Wednesday, September 22, 2010

Artists and The "Basics" of Success

"On artist websites, our number one section is usually photos," So said Warner Bros. Records SVP of New Media, Jeremy Welt, at the Bandwidth Conference in San Francisco. Amazing the difference a few good photos can make.

During this time of elaborate marketing strategies, it's easy to forget the basics. Yes, it's true, as an artist you have to market your work, but don't become obsessed with launching a full-blown 24/7 online/offline integrated, strategic marketing campaign at the expense of the basics. It's hard not to get sucked into the marketing trap; everyday another social media, video streaming, email marketing guru emerges with the flavor-of-the-day, must-have marketing success secrets.

This is an era of seemingly endless marketing choices; online marketing including Facebook, Youtube, Twitter, blogging, email marketing and Adwords; traditional offline efforts include advertising, direct mail campaigns and traditional public relations. The trouble is more and more promotional avenues arise; many artists get so wrapped up in their need to market (which is a real need) that they often do so at the expense of their film, CD, novel or art. It can be a trap.

Don't put yourself in that situation. Before you get lost in the myriad forms of marketing, make sure you've covered the basics. An elaborate marketing campaign is not going to serve you if you haven't developed a cohesive message, a strong pitch and interesting photos and images.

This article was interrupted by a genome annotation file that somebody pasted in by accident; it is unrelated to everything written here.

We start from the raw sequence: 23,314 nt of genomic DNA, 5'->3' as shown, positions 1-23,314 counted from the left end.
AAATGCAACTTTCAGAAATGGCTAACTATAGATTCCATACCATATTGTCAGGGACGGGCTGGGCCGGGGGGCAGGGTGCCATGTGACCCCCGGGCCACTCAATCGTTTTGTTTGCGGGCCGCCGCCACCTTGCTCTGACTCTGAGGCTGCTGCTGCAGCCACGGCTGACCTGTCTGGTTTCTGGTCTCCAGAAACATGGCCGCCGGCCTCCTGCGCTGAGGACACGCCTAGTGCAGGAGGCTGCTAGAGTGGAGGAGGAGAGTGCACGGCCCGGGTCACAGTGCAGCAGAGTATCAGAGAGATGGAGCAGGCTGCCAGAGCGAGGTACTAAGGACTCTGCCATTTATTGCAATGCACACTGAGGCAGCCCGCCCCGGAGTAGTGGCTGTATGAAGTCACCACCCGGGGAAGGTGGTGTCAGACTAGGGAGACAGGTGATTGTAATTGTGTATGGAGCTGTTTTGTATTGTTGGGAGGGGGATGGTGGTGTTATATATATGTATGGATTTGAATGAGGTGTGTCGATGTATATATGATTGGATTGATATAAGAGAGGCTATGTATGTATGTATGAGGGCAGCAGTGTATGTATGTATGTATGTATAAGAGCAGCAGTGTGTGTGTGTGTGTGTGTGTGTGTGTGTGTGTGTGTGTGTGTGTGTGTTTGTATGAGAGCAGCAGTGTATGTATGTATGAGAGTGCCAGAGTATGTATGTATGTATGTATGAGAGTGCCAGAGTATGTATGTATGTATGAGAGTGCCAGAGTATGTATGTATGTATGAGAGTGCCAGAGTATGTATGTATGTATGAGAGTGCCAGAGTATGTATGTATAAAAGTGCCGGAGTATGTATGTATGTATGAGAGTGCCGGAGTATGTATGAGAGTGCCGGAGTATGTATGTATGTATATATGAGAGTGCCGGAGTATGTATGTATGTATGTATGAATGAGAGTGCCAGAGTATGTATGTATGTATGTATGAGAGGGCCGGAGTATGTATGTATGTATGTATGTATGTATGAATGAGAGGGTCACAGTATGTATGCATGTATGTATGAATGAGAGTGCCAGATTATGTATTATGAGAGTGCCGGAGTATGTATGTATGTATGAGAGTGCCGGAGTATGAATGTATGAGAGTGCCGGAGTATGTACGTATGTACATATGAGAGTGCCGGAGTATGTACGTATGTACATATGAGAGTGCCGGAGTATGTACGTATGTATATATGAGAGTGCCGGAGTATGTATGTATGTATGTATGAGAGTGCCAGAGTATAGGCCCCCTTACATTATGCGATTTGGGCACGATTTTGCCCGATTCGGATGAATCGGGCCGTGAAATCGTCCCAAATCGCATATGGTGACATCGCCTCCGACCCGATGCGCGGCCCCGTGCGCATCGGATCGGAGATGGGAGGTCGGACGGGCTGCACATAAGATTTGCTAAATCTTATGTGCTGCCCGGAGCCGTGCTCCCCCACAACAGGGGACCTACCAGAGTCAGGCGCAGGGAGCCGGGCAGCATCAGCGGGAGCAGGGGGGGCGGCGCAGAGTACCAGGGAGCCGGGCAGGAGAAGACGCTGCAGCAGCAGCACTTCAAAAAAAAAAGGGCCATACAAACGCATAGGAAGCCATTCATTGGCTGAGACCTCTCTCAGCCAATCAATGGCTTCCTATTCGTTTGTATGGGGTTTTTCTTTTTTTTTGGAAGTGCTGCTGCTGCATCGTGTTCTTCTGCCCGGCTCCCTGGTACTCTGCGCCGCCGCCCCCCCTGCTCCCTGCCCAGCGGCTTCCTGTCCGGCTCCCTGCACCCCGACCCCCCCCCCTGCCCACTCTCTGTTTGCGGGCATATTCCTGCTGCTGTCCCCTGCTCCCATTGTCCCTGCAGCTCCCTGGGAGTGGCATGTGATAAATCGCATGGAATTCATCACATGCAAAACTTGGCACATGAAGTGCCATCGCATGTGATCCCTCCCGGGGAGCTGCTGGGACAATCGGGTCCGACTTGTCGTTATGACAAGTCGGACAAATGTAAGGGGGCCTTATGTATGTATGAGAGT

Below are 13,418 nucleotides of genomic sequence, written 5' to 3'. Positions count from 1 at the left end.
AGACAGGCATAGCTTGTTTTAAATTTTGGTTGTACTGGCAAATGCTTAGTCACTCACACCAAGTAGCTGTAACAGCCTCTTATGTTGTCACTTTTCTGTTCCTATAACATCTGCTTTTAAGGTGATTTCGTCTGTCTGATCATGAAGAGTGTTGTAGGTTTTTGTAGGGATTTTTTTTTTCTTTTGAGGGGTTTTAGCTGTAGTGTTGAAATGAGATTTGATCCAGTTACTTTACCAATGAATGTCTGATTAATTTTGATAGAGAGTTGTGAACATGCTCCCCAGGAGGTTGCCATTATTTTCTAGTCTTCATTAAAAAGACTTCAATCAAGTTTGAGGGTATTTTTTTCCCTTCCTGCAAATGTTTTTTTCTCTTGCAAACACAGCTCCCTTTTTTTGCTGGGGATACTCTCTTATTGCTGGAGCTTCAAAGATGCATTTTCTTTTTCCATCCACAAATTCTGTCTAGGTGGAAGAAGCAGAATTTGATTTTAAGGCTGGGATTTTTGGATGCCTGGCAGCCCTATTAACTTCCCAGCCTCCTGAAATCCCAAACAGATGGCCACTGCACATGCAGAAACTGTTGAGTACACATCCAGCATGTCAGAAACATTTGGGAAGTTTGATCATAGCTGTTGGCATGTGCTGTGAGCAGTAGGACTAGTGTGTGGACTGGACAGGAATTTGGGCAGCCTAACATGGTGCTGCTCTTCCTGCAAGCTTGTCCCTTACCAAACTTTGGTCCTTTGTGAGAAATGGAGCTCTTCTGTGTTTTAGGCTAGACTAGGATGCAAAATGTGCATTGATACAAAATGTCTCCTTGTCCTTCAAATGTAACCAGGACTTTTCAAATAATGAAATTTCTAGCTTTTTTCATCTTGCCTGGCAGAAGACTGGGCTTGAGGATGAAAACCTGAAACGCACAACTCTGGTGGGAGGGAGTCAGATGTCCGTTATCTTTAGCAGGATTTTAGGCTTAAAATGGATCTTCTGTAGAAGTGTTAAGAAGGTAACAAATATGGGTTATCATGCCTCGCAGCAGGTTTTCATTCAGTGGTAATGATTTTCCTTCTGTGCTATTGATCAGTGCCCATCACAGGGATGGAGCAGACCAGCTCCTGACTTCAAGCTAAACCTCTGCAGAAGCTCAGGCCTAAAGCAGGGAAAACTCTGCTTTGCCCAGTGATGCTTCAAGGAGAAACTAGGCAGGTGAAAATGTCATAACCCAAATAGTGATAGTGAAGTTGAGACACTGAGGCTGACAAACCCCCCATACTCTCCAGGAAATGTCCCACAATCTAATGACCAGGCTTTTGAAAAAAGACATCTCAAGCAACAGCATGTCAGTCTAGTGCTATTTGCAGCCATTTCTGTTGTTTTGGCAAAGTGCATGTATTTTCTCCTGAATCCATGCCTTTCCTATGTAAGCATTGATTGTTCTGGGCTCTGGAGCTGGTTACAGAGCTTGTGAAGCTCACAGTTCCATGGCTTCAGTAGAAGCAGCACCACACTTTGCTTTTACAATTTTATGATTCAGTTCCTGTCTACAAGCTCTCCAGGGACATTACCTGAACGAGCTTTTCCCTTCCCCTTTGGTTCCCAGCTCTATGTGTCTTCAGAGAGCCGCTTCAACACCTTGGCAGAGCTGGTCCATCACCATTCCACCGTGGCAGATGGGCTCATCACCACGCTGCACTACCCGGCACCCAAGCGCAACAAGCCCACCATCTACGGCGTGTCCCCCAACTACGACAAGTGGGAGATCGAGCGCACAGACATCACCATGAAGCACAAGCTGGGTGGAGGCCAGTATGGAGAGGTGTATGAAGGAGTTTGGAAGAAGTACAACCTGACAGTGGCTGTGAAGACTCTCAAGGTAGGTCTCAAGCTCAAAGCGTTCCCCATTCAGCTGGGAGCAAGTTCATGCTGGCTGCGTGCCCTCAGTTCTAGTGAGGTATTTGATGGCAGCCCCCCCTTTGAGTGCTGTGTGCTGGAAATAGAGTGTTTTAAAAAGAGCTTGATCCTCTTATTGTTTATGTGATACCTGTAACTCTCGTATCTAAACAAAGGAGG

So pull back a bit and pick one or two marketing avenues to focus on and make sure you've covered what's truly necessary. Which brings us back to images; the Internet loves photos. They cause people to stop and look. The more photos on a site, blog or social media site, the longer visitors stay. According to Welt, whereas once artists basically used five to ten basic looks and photos, now it's closer to 300 to 400 per campaign. Not that you need that many to start, but ten would be good. Start with a good website, a compelling press release and ten interesting images. Then move slowly and methodically. Launch a local media relations campaign. Create and daily work a Facebook page. You can slowly add to that marketing approach. Be consistent. Stay with it. Stay focused and it will work.

Copyright © Anthony Mora 2010

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